July 18, 2011, The Guardian (One of the UK's leading newspapers)
David Cameron flew abroad last night for a long-arranged trip to Africa leaving behind the carnage inside Britain's most important police force, tumult inside the news organisation with which he has closest links, and open disdain from his deputy prime minister, Nick Clegg, over his appointment of Andy Coulson to No 10. The "firestorm" he himself described is still raging, and as the body count rises in the form of arrests or resignations, he looks increasingly exposed. Every day as the crisis continues, his judgment, and that of the chancellor, George Osborne, in appointing the former editor of the News of the World Andy Coulson as his director of communications looks increasingly inexplicable. The problems Cameron faces come from all directions. There is no evidence that the Conservative party either in the Home Office or in the London mayoralty of Boris Johnson took seriously the suggestion, repeatedly raised by Labour, that the connections between News International and the Met were unhealthy. Thirdly, the record of meetings between Cameron and News International executives released on Friday does not reveal a modernising prime minister governing in the national interest, but a victim of a vested interest. His meetings with News International executives in a year exceed those with all other news organisations put together. Not a single figure from the BBC was granted an audience.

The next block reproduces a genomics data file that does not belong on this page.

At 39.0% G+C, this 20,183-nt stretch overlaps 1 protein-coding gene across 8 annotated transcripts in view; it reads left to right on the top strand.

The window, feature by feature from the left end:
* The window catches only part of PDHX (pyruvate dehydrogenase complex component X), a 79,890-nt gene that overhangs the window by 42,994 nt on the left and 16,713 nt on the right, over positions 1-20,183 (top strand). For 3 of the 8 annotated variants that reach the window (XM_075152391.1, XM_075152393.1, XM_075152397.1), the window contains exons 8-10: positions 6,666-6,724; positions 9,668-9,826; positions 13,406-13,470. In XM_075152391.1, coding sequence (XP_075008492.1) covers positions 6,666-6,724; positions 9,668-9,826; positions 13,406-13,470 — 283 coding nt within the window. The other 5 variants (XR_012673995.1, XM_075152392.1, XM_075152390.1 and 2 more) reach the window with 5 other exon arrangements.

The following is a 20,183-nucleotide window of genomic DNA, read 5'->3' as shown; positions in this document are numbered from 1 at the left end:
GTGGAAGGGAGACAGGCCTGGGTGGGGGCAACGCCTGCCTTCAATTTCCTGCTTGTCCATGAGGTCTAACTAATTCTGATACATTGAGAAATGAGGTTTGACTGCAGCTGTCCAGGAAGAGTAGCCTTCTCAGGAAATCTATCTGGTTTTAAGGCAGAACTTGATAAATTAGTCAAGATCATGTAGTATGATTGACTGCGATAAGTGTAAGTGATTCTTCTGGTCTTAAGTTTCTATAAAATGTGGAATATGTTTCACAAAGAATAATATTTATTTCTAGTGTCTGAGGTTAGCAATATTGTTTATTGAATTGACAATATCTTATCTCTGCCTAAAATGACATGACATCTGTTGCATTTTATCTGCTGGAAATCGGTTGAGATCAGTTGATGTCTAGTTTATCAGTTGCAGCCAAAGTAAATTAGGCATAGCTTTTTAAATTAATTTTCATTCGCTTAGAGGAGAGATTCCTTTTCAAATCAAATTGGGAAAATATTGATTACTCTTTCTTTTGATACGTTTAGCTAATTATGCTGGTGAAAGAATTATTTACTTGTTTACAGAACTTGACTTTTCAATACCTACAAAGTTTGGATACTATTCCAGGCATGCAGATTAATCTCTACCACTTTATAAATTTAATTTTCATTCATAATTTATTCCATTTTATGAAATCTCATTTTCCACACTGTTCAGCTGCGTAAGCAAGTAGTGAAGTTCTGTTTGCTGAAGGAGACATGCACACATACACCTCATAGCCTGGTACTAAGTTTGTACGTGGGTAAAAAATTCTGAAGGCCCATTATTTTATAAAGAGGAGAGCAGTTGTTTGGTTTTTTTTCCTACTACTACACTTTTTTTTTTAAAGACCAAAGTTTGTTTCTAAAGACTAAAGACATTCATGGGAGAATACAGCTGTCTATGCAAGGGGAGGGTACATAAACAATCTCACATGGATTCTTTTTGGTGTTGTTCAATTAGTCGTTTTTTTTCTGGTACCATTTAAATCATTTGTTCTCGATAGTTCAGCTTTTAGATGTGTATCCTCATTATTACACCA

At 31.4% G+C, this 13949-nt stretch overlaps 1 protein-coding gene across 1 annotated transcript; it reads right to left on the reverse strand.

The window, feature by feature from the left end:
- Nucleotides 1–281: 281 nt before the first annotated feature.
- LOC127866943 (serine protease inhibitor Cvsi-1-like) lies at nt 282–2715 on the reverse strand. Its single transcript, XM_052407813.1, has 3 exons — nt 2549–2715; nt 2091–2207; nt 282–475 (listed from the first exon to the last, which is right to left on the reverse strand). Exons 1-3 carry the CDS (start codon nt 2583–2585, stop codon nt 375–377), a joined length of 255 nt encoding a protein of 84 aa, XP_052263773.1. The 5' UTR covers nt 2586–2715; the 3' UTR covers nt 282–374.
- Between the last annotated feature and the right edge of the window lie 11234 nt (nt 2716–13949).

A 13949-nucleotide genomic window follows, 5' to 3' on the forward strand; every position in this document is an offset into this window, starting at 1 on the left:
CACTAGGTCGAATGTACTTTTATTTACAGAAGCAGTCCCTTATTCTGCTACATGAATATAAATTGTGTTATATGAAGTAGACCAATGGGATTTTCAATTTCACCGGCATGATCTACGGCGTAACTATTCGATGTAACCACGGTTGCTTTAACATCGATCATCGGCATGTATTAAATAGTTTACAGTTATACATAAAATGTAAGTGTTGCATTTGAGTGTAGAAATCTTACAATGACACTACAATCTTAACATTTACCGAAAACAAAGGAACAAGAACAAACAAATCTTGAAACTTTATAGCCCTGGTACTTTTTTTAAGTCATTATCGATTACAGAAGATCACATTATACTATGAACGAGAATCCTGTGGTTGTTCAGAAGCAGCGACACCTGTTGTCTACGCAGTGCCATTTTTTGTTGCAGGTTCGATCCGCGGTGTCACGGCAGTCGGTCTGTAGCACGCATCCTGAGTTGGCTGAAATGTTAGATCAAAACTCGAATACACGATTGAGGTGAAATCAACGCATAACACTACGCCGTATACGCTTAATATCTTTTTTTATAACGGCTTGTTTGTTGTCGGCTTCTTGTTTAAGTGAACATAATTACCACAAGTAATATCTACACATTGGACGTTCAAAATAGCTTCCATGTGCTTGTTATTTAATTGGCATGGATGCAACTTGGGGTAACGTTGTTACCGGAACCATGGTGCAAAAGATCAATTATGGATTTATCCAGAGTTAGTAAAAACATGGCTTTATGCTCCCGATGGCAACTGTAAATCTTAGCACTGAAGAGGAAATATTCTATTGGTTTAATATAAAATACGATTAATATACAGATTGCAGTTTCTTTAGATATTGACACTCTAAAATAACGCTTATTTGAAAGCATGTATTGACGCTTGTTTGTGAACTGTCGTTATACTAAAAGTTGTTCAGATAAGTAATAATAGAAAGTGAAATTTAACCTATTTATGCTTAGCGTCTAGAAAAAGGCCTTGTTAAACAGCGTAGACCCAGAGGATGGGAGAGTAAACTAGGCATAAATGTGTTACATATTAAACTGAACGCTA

Shell profits jump 77% on higher oil prices
July 28, 2011, BBC News